Sunday, March 23, 2014

Amazon Author Central

So, as you may have heard (understatement, much?) MY FIRST NOVEL -- PRIMAL INSTINCT -- RELEASED THIS WEEK!! I've had friends send me pictures from stores all over the country: Georgia, Texas, California. I even have friends in Europe and Australia who hope to see it on shelves when it releases there the first week of April.

And, just today, I got to see it for myself on the shelves. At Walmart, no less. :-)

It's been an exciting week, clouded only slightly by the fact that Primal Instinct's release was sandwiched between two deadlines for my next books: Book 2 of the Omega Sector Series was due March 17, and the first three chapters of Book 3 is due April 1. It's a busy time.

So... deadlines and promotions and excitement, and in the midst of it, a terrible, frightening discovery:

Amazon Author Central. 

Cue evil music: Dun. Dun. Dunnnnnnn.

I thought Facebook was the greatest time-sucking force in the universe. I was wrong, at least for authors.

Author Central is really a pretty cool tool, it allows authors to add promotional and biographical info readers might want. I was able to add a quote from the wonderful Romantic Times review for Primal Instinct, as well as some other professional reviews and info about myself. So anything you see on an Amazon page that says "Editorial Review" or "More About the Author" stems from what an author has put in from Author Central. (Here's mine - click then scrolled down below to below "product details")

Harlequin actually handles the other stuff that readers see on the amazon page: front cover, first chapter, back cover. The reader reviews I can see, but can't do anything about them.

All this was great, until I discovered that I could see my "Author Rank" (where I stood in terms of all authors on Amazon).

Or, where Primal Instinct ranked in terms of romantic suspense suspense books:

Or where it stood in terms of all the books sold in the Kindle Store. Here it's #7,029; the highest I've seen it was in the 6000s.

Now, #7029 out of over 1,000,000 books is not too shabby.  I was thrilled. But then I realized this number was updated every hour.

Every hour I had a new rank in Amazon. Every. Hour.

Can you see where I'm going with this? Cue evil music again.

It didn't take long before I had to cut myself off cold turkey. It's easy to "just check" every time you sit down at the computer. Only takes 5-10 minutes. But I quickly figured out that 5-10 minutes lost each hour leads to 1-2 hours of lost productivity per day.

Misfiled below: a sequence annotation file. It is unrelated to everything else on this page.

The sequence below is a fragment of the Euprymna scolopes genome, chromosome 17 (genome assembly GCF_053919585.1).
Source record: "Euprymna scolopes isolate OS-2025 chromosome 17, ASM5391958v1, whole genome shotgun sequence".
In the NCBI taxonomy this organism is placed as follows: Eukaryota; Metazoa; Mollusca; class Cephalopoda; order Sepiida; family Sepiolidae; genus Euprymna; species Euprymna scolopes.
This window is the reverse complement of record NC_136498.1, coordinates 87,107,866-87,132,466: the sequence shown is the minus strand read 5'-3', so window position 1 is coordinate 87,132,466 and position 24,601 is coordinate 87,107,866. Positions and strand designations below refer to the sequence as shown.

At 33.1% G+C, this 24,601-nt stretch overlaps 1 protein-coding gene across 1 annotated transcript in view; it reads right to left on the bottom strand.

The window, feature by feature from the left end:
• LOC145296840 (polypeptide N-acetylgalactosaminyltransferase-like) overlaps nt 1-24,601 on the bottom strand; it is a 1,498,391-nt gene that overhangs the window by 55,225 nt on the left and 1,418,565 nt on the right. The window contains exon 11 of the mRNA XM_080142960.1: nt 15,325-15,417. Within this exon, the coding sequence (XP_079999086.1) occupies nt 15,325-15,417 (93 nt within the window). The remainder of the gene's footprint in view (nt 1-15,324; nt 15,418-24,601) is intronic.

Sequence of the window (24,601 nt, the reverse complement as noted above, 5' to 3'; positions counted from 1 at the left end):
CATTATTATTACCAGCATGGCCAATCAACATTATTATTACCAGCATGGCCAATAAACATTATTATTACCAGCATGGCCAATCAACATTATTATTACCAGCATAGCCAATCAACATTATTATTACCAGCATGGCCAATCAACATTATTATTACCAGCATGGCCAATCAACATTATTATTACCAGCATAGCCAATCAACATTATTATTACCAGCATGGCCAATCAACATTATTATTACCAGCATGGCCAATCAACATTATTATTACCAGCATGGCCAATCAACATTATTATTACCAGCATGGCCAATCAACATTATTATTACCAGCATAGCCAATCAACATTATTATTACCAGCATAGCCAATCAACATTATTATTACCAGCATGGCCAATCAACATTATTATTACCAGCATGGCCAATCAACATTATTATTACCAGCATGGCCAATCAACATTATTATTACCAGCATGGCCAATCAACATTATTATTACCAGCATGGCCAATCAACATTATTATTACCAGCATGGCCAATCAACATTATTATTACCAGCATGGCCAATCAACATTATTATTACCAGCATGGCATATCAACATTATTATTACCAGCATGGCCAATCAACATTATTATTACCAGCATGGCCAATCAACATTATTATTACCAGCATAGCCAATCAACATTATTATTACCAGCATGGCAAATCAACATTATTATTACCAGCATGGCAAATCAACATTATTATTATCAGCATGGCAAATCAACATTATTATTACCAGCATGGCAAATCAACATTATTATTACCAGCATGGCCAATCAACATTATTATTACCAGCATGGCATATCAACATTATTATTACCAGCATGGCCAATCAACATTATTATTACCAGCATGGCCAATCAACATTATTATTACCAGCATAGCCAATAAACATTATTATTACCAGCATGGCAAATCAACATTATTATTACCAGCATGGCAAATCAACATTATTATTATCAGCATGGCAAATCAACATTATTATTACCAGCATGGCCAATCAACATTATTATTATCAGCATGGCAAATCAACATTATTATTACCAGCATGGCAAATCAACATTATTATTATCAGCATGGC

As someone so eloquently put it: Ain't nobody got time for that.

Plus, there's nothing I can do about it, really. I have already forced all my poor family and friends to buy my book. I've promoted it on social media and different blog tours.

I'm a new author. Primal Instinct is my first book, and a category romance besides. I'm not holding my breath for a NY Times or USA Today bestseller status any time soon. But maybe some day.

Until then I'll take the advice that bestselling author B.J. Daniels gave me: The best promotion an author can do is to keep writing good books that people want to read.

And stay off Amazon's Author Central.

Monday, March 10, 2014

The Agony of the First Draft

So, this is how I've been feeling for the past two weeks, as I've struggled to finish Book #2 in the 4-book Omega Sector Series:

I'm pretty sure I've even looked like that guy in the last few days. But now, with no intent to be sacrilegious whatsoever, I can honestly say: It. Is. Finished.

The first draft, that is.

As I write more (this is the fourth complete novel I've written) I'm beginning to understand more about my personal writing process.

My process evidently involves writing a painful first draft, sobbing the whole time that:
I'm not a "real" writer, 
Nobody understands how hard this really is,
I'm always behind schedule, 
This is the worst book that has ever been written. Ever.
I just want to watch TV!
I have no intrinsic talent,
I'm sure I have permanent spine issues from sitting at this computer for so many hours,
My editor will laugh when she reads this book and burn my contract,
Why am I doing this again? 
All of these things run through my head -- constantly -- when I am writing. Capt Awesome (my poor husband) and a few of my friends take the brunt of the crazy most of the time during my first draft period, making it safe for me to be around other humans.

I reach a stress level while writing every book where I do this laugh/cry thing. I'm overwhelmed with stress but then Capt Awesome says something funny and I just totally lose it: laughing hysterically and sobbing uncontrollably at the same time. It's quite funny and yet very disturbing at the same time.

Just doing my part to make sure my kids have something to talk to their therapists about when they get older.

But then I finish the first draft, and realize that, somehow, everything is going to be alright.

Because once I finish that first draft, I have something to work with. I no longer have a blank screen in front of me, taunting me with it's emptiness -- reflecting my own inadequacies.

Instead I have something that can be molded into, hopefully, a pretty decent story. It may take a bunch of reworking, changing, or even eliminating: but it's never as scary as the first draft.

But if I had stopped and camped out in the hysteria of my own mind during the first draft, then I'd be stuck there. I'd never realize how a first draft can so easily be turned into something actually readable. By other people, even!

But it has to be written first. First drafts are unavoidable.

 I'll try to remember all this next month when I'm back in the throes of the first draft of Book 3. But somehow, I doubt I'll remember.